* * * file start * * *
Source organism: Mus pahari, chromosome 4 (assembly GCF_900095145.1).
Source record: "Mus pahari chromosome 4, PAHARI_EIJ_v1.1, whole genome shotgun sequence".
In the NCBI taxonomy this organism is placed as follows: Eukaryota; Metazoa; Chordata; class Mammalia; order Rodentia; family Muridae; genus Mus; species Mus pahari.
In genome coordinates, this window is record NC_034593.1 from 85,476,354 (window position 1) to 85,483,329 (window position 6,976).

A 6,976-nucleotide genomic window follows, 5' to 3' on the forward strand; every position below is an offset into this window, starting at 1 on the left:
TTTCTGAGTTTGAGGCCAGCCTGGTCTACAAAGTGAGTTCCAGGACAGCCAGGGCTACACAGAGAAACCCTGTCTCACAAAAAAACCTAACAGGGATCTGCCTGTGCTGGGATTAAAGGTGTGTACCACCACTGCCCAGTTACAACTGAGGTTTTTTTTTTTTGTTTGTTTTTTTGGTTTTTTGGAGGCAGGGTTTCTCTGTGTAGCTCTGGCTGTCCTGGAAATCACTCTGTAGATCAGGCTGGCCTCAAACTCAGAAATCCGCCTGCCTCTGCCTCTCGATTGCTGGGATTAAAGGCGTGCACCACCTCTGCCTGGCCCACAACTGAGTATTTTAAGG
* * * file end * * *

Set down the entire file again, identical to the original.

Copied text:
Source organism: Mus pahari, chromosome 4 (assembly GCF_900095145.1).
Source record: "Mus pahari chromosome 4, PAHARI_EIJ_v1.1, whole genome shotgun sequence".
In the NCBI taxonomy this organism is placed as follows: Eukaryota; Metazoa; Chordata; class Mammalia; order Rodentia; family Muridae; genus Mus; species Mus pahari.
In genome coordinates, this window is record NC_034593.1 from 85,476,354 (window position 1) to 85,483,329 (window position 6,976).

A 6,976-nucleotide genomic window follows, 5' to 3' on the forward strand; every position below is an offset into this window, starting at 1 on the left:
TTTCTGAGTTTGAGGCCAGCCTGGTCTACAAAGTGAGTTCCAGGACAGCCAGGGCTACACAGAGAAACCCTGTCTCACAAAAAAACCTAACAGGGATCTGCCTGTGCTGGGATTAAAGGTGTGTACCACCACTGCCCAGTTACAACTGAGGTTTTTTTTTTTTGTTTGTTTTTTTGGTTTTTTGGAGGCAGGGTTTCTCTGTGTAGCTCTGGCTGTCCTGGAAATCACTCTGTAGATCAGGCTGGCCTCAAACTCAGAAATCCGCCTGCCTCTGCCTCTCGATTGCTGGGATTAAAGGCGTGCACCACCTCTGCCTGGCCCACAACTGAGTATTTTAAGG